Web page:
The day of the eclipse we woke, had breakfast, and struck camp quickly, hoping to bolt out of there as soon as the totality ended and the southbound traffic nightmare began.
When the time came, we put on our dark and flimsy sunglasses and gazed up at the sky. Every time the moon took a bigger bite out of the sun, the crowd screamed.
Someone passed out celebratory Corona beers. “Oh, I get it,” said one reveler, accepting a brew. “It’s a reference to the corona of the sun!” We watched the moon’s shadow turn from a small chomp into an expanding sphere. The temperatures dipped so low that we were scrounging around for layers, even though it was 10 a.m. The Three Sisters and Mt. Jefferson had a pink glow on the horizon. The sheep bedded down. The kids started getting sleepy. Then the last sliver of the sun’s glint remained, lighting the bottom of the moon.
When totality hit, the band members turned for what was for many of us a private moment of awe into a public performance. “Oh my God, oh my God,” they yelled. A few woman began loudly crying.
Then the camp grew silent, and everyone just sat there, awestruck, trying to ignore the cramping in their necks and the strain in their eyeballs. The scientists promised the totality would last about two minutes, but it seemed more like two seconds. After all that effort to get there, all the driving and logistics, all that scheming and plotting and stocking up at Walmart, I found myself unable to process what I was seeing.
“Bring it back, bring back the moon,” my daughter said, vocalizing my own frustration with the ephemeral quality of what we’d just experienced.
Before we embarked on our totality mission, an astronomer explained to my husband that seeing a 99% eclipse vs. a total was like the difference between sitting in the parking lot during a rock concert and having front row seats.
Before 10:21 a.m.on August 21, I didn’t understand what he was talking about. Now I do. “We can never tell them what they missed out on,” I told my husband, referring to the self-denying partials. “They will hate us.” Many in my hometown of Santa Cruz were forced to watch the eclipse on their phones because coastal fog had blotted out the sun completely.
I was unaware of the venomous backlash the partials would inflict on us totals until after the eclipse, when my Facebook feed erupted with pleas from partials to stop posting amateurish, low-resolution photos of the big moment that they missed.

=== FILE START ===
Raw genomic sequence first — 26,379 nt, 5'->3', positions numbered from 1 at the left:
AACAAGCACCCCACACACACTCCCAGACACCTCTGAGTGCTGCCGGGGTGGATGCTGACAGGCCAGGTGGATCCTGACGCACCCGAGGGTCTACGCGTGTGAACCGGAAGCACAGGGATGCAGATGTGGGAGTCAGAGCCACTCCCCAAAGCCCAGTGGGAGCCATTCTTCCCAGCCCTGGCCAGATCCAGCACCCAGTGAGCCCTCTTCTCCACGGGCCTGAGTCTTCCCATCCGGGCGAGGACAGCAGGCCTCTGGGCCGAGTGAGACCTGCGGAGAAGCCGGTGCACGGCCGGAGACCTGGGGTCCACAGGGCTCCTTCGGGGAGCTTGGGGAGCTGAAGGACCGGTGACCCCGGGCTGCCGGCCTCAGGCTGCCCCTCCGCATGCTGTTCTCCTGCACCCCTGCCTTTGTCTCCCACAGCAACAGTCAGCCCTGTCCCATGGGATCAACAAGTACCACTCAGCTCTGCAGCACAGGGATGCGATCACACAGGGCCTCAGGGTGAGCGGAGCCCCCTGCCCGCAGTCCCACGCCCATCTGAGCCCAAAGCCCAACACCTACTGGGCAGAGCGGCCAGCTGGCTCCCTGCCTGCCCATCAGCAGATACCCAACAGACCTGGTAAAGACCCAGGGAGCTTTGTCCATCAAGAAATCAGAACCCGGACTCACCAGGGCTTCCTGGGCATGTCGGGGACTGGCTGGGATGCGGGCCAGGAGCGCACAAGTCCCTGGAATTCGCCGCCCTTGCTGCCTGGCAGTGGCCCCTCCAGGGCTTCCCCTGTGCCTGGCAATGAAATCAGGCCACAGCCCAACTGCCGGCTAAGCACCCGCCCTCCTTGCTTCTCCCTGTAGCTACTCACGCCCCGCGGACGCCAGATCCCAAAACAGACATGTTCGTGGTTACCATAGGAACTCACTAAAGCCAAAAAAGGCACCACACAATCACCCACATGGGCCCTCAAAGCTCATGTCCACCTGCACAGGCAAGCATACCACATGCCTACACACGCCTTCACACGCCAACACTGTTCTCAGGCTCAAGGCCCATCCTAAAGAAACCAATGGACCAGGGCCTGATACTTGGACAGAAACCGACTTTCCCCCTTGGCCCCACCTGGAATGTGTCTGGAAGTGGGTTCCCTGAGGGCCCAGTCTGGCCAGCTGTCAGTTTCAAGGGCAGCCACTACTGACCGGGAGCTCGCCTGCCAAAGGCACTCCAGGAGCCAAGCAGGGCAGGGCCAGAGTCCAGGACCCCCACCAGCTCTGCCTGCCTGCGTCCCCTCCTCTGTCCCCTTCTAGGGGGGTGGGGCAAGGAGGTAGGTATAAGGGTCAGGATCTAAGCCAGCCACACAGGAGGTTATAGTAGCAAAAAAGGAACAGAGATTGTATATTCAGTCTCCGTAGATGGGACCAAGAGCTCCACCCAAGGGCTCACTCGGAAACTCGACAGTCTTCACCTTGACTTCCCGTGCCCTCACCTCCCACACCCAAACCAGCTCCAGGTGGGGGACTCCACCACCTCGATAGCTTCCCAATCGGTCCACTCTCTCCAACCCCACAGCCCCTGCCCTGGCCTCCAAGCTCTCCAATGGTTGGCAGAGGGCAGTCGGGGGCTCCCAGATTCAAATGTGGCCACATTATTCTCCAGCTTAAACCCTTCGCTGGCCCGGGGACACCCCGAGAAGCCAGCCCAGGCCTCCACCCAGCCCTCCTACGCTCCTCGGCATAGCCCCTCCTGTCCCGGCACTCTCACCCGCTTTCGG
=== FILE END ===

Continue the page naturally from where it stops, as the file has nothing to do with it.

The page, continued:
Even though the totals were privileged to experience something special, I think we’re also a little smug because we suffered to see it. That created an instant bond with the other totals, just as fraternity-initiation rituals are supposed to create lasting alliances. While we pitied the partials, we also, somehow, resented them because they did not have to withstand 10-hour traffic jams. They did not have to drive past a nasty hand-painted billboard in Klamath Falls saying, “DRIVE SAFELY. NEVER COME BACK.”
I don’t think I can ever explain to the partials the full extent of my eclipse experience.The moment was more than just a giant orb blotting out another giant orb in the sky. It was about a feeling of community, personal sacrifice, spontaneity, and happenstance. It was an existential sense of being part of something larger than oneself and at the same time insignificant.
The totals’ attempts to shed light on what the partials missed, is like a Dead Head trying to describe the magic of a three-hour concert you were too young to even know about. There are some things you just have to experience.
It’s never been a harder time in America to see something from another’s eyes. But it’s still important that we keep trying.
Amy Ettinger is the author of Sweet Spot: An Ice Cream Binge Across America (Dutton/2017). She has written for the New York Times, New York magazine, The Washington Post, Salon, and the Huffington Post. Learn more at her website, www.amyettinger.com.